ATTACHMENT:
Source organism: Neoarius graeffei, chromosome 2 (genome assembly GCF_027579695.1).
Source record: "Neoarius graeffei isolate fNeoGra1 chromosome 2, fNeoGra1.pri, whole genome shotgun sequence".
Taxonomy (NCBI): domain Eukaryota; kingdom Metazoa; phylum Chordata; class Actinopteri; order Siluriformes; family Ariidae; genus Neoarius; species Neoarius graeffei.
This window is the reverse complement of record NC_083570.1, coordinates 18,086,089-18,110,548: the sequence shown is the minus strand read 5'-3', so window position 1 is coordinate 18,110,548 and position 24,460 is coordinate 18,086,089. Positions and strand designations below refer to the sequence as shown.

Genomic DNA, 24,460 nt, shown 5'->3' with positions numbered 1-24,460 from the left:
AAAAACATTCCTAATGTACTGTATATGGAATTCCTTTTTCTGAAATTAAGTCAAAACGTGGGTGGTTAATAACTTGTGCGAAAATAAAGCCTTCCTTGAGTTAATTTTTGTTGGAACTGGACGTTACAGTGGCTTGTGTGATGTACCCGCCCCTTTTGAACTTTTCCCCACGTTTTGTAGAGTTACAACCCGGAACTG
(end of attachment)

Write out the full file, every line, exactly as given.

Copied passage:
Source organism: Neoarius graeffei, chromosome 2 (genome assembly GCF_027579695.1).
Source record: "Neoarius graeffei isolate fNeoGra1 chromosome 2, fNeoGra1.pri, whole genome shotgun sequence".
Taxonomy (NCBI): domain Eukaryota; kingdom Metazoa; phylum Chordata; class Actinopteri; order Siluriformes; family Ariidae; genus Neoarius; species Neoarius graeffei.
This window is the reverse complement of record NC_083570.1, coordinates 18,086,089-18,110,548: the sequence shown is the minus strand read 5'-3', so window position 1 is coordinate 18,110,548 and position 24,460 is coordinate 18,086,089. Positions and strand designations below refer to the sequence as shown.

Genomic DNA, 24,460 nt, shown 5'->3' with positions numbered 1-24,460 from the left:
AAAAACATTCCTAATGTACTGTATATGGAATTCCTTTTTCTGAAATTAAGTCAAAACGTGGGTGGTTAATAACTTGTGCGAAAATAAAGCCTTCCTTGAGTTAATTTTTGTTGGAACTGGACGTTACAGTGGCTTGTGTGATGTACCCGCCCCTTTTGAACTTTTCCCCACGTTTTGTAGAGTTACAACCCGGAACTG